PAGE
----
Randy Dalmas is as creepy a racist villain as I’ve seen lately. In an unforgiving role, Dalmas does a fine turn, doing everything except twist his mustache and flip a black cape as he blows around the stage like the wicked witch of the south, spreading his xenophobic venom. Hate the character, love the performer is a good thing in this case.
Paul Mancano as the duplicitous fiancé Rev. David Lee is self-possessed and quite believable. His sweet as pie demeanor when the ladies are present is bookended by his cross-burning secret life and Mr. Mancano keeps a foot in both camps while never losing his balance. He is as slippery as a catfish and just as dangerous.
Michael MacKay as Ellard is a lovable oaf, and Mr. MacKay plays the part for maximum laughs, though never at the expense of the character’s lack of immediately discernible intelligence. Ellard is no dummy and MacKay plays him with a childlike innocence that keeps the audience in his corner, rooting for him to win and prove just how capable he really is.
Kristin McMurry does a Georgia peach of a job playing Catherine. She’s country-strong, opinionated and selfish, but loves her little brother and longs for a different life than the choices she has prior to Charlie’s arrival. Miss McMurry is a skilled actress and her southern accent fairly drips with a combination of trailer park and gentile southern womanhood. She “fiddle dee dees” and “I’ll think about it tomorrow”s her way through the difficult situation in fine Scarlett O’Hara form.
Suzanne Young never fails to delight. I’ve been writing about this most talented actress for years in roles that span from Madame Arcati in “Blithe Spirit” to Nurse Ratched in “One Flew Over the Cuckoo’s Nest.” She is another one who can put on an accent and wear it as comfortably as a pair of broken-in house slippers. Her Betty Meeks is a combination of southern resolve and optimism that things will get better because they just have to – she ain’t havin’ it any other way. A true pro and a welcome addition to any production.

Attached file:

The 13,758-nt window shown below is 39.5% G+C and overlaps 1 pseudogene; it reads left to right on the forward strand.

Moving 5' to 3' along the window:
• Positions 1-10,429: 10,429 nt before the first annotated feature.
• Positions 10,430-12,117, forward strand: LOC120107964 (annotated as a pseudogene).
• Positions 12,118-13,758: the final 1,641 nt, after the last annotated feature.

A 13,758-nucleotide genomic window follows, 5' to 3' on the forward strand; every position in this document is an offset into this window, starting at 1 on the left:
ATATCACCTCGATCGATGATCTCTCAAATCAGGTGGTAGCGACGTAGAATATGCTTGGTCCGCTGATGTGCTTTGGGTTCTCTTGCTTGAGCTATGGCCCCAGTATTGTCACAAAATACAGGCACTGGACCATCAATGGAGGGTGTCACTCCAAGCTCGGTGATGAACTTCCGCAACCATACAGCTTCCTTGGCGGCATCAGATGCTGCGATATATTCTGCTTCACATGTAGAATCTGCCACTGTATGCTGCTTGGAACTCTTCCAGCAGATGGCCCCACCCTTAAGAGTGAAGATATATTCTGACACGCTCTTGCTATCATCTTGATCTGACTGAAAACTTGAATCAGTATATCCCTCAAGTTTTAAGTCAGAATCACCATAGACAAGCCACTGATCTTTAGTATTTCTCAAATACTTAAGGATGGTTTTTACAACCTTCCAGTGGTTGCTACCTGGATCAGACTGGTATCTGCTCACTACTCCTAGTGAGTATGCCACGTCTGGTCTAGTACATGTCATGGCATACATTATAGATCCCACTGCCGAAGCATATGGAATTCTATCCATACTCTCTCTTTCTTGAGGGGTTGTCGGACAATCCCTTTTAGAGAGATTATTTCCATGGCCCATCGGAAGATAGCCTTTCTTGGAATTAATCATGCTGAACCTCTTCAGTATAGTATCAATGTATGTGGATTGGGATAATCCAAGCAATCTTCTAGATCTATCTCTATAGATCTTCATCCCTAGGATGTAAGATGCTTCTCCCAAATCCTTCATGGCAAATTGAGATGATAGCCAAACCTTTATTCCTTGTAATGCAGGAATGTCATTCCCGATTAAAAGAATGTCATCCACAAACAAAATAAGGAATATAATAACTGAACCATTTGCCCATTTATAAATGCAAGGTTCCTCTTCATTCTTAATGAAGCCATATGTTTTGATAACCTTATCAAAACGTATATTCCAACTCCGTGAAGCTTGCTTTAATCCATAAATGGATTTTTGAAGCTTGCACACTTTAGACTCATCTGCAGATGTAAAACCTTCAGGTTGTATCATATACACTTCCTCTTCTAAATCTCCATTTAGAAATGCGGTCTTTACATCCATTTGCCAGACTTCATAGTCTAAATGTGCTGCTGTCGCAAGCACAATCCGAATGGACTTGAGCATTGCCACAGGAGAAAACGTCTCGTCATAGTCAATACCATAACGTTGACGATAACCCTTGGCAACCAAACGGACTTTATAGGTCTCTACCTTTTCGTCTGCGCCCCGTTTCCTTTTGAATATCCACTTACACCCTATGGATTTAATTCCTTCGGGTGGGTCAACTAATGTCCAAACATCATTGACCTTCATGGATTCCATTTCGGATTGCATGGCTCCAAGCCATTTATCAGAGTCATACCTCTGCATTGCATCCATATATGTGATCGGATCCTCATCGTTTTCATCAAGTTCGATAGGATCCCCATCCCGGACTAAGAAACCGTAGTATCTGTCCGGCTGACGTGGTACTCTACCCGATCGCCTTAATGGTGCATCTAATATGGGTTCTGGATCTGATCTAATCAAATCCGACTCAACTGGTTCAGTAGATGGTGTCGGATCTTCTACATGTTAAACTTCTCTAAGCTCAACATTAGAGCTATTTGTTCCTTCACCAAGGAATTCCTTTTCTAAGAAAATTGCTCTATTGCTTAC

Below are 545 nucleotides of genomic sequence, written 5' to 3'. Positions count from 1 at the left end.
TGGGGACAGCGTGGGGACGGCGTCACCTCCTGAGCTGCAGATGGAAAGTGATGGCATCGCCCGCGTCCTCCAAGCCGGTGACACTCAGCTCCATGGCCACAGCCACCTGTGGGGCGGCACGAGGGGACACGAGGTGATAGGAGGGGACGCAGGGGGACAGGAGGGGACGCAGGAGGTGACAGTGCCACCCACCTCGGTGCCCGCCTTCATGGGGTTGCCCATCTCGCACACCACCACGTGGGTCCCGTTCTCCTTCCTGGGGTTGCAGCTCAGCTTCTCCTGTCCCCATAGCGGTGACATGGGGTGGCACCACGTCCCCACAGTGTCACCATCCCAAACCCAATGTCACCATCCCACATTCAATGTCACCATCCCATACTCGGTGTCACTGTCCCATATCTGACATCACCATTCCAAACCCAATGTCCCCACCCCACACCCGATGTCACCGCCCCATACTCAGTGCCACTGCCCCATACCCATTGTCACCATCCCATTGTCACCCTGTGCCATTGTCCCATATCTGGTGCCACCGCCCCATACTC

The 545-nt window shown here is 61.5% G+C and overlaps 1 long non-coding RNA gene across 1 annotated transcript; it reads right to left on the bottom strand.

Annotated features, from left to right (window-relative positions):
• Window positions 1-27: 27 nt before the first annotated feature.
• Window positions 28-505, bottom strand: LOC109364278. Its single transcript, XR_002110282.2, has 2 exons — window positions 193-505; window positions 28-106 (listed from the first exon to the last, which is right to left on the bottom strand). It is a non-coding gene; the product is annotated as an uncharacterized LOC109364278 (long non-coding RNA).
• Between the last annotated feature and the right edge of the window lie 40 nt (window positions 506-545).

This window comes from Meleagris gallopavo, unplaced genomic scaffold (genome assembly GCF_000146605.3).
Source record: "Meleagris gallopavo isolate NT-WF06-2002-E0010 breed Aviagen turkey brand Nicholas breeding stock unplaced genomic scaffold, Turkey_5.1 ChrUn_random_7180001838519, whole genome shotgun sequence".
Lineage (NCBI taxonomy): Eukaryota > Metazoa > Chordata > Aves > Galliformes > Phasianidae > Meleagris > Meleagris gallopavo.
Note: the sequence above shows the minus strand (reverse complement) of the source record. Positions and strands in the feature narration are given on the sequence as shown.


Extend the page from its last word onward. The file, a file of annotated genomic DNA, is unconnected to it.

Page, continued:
The strength of the production rests squarely on the broad shoulders of Jason Braswell. I was not familiar with his work prior to this production and I’ll tell you, he was a bit of a sleeper in the first bits. I didn’t immediately realize that that was the character – not the actor. As the action unfolds the depth and breadth of the talent of this guy emerged until he was strutting about like he owned the stage and indeed, he did. Once Charlie’s tongue is loosened, there was no stopping him. And his comedy, from his rubber-faced expressions that showed every emotion the character experienced to his Chaplin-esqe physicality, was spot-on. A consummate entertainer in a role that suited him perfectly.
There are productions of “The Foreigner” that have been shut down due to the portrayal of the Ku Klux Klan, to which I call BS. It’s a theatre. It’s a damn funny show, the klan idiots are on stage for about two minutes and they don’t come off well. Truth, justice and the right people win. So back off, PC police, and let this southern light shine. It’s not high drama, it’s just good ol’ country fun.
Running Time: 2 hours and 30 minutes with a 15-minute intermission.
“The Foreigner” runs through January 12th, at Spotlighters Theatre, 817 Saint Paul Street – Baltimore, MD 21202, 410-752-1225 for information. Click here for tickets.